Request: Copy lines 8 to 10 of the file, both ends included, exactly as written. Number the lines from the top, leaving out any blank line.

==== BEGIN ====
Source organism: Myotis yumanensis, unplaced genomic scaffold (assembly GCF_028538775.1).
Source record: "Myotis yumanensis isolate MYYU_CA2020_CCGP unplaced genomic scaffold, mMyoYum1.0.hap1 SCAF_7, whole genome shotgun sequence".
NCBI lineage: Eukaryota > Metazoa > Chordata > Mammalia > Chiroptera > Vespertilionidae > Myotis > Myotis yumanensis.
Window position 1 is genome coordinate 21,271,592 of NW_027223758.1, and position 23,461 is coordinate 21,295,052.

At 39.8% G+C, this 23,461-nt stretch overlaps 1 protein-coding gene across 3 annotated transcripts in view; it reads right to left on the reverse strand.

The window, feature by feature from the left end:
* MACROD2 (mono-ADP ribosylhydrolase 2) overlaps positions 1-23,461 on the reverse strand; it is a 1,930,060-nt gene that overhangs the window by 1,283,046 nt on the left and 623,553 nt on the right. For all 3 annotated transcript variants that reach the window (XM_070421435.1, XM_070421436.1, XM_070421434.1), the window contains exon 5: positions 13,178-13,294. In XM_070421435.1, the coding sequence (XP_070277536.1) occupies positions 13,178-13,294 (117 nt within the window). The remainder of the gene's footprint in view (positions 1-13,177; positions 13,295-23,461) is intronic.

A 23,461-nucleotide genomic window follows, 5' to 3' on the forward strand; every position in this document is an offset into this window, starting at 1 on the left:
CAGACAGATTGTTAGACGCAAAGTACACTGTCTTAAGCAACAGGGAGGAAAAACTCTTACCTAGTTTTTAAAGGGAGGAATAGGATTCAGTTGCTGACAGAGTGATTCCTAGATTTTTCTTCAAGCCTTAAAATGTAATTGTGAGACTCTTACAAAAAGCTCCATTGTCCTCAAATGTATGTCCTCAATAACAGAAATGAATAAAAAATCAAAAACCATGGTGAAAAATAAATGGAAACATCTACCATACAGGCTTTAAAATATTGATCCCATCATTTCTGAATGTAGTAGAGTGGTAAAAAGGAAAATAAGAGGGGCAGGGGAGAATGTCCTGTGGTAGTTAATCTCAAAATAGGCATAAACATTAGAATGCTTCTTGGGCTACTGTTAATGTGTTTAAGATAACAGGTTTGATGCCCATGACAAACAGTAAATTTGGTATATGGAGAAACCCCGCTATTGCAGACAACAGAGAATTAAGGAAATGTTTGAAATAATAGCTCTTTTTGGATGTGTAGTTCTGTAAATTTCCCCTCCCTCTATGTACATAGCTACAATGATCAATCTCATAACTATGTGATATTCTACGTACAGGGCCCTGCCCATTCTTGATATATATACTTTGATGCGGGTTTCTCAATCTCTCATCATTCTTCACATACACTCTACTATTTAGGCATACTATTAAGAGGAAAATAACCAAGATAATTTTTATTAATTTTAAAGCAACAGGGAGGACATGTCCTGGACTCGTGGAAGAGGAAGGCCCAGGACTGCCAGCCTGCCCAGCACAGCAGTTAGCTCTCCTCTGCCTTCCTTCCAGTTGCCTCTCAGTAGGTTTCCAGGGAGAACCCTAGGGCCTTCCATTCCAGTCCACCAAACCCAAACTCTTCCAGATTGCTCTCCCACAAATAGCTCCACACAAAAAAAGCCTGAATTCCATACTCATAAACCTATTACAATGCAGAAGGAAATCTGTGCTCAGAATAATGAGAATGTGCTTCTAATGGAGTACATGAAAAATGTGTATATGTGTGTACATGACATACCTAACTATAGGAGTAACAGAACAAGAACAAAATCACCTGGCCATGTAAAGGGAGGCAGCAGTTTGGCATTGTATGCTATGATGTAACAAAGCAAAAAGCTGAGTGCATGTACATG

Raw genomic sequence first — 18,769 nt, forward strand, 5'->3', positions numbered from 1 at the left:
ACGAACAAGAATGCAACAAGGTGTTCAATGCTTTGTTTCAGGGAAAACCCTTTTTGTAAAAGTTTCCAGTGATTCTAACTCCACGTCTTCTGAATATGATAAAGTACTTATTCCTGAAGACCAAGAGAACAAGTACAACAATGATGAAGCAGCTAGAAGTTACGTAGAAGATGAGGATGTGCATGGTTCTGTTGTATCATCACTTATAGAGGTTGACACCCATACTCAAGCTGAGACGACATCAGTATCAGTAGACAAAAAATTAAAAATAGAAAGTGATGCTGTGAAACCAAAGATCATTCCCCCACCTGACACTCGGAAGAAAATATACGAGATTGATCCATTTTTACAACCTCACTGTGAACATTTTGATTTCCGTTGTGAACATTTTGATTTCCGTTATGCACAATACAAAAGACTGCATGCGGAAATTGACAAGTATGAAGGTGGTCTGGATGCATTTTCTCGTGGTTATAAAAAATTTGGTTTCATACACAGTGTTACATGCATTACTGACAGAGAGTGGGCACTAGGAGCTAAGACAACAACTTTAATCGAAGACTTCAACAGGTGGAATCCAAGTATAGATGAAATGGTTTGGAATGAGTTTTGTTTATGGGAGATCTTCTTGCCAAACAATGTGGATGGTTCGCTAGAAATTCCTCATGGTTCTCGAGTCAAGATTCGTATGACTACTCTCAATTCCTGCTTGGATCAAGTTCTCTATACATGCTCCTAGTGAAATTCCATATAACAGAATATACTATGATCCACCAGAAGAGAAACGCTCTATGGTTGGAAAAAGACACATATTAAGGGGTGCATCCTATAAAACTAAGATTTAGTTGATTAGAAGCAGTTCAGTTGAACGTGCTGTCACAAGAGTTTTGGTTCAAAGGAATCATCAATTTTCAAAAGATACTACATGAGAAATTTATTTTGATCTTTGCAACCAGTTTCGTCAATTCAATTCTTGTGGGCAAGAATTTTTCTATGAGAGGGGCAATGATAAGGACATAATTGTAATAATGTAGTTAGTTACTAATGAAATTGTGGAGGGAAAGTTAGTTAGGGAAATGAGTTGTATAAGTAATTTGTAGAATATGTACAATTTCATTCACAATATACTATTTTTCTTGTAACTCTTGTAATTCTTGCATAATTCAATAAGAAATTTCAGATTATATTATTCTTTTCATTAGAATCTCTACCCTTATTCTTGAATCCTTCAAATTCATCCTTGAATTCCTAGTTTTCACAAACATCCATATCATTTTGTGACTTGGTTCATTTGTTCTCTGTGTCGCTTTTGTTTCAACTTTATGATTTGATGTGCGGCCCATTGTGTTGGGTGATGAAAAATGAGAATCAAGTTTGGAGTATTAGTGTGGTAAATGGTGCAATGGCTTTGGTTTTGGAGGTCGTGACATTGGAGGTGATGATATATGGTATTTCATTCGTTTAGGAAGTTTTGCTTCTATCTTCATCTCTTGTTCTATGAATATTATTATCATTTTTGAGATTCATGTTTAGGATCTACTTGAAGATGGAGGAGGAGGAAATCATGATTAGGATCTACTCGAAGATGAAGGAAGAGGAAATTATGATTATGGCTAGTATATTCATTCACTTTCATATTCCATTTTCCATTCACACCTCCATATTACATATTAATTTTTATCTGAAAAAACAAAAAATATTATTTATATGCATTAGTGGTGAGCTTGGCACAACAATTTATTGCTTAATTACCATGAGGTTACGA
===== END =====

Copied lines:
A 23,461-nucleotide genomic window follows, 5' to 3' on the forward strand; every position in this document is an offset into this window, starting at 1 on the left:
CAGACAGATTGTTAGACGCAAAGTACACTGTCTTAAGCAACAGGGAGGAAAAACTCTTACCTAGTTTTTAAAGGGAGGAATAGGATTCAGTTGCTGACAGAGTGATTCCTAGATTTTTCTTCAAGCCTTAAAATGTAATTGTGAGACTCTTACAAAAAGCTCCATTGTCCTCAAATGTATGTCCTCAATAACAGAAATGAATAAAAAATCAAAAACCATGGTGAAAAATAAATGGAAACATCTACCATACAGGCTTTAAAATATTGATCCCATCATTTCTGAATGTAGTAGAGTGGTAAAAAGGAAAATAAGAGGGGCAGGGGAGAATGTCCTGTGGTAGTTAATCTCAAAATAGGCATAAACATTAGAATGCTTCTTGGGCTACTGTTAATGTGTTTAAGATAACAGGTTTGATGCCCATGACAAACAGTAAATTTGGTATATGGAGAAACCCCGCTATTGCAGACAACAGAGAATTAAGGAAATGTTTGAAATAATAGCTCTTTTTGGATGTGTAGTTCTGTAAATTTCCCCTCCCTCTATGTACATAGCTACAATGATCAATCTCATAACTATGTGATATTCTACGTACAGGGCCCTGCCCATTCTTGATATATATACTTTGATGCGGGTTTCTCAATCTCTCATCATTCTTCACATACACTCTACTATTTAGGCATACTATTAAGAGGAAAATAACCAAGATAATTTTTATTAATTTTAAAGCAACAGGGAGGACATGTCCTGGACTCGTGGAAGAGGAAGGCCCAGGACTGCCAGCCTGCCCAGCACAGCAGTTAGCTCTCCTCTGCCTTCCTTCCAGTTGCCTCTCAGTAGGTTTCCAGGGAGAACCCTAGGGCCTTCCATTCCAGTCCACCAAACCCAAACTCTTCCAGATTGCTCTCCCACAAATAGCTCCACACAAAAAAAGCCTGAATTCCATACTCATAAACCTATTACAATGCAGAAGGAAATCTGTGCTCAGAATAATGAGAATGTGCTTCTAATGGAGTACATGAAAAATGTGTATATGTGTGTACATGACATACCTAACTATAGGAGTAACAGAACAAGAACAAAATCACCTGGCCATGTAAAGGGAGGCAGCAGTTTGGCATTGTATGCTATGATGTAACAAAGCAAAAAGCTGAGTGCATGTACATG

Raw genomic sequence first — 18,769 nt, forward strand, 5'->3', positions numbered from 1 at the left: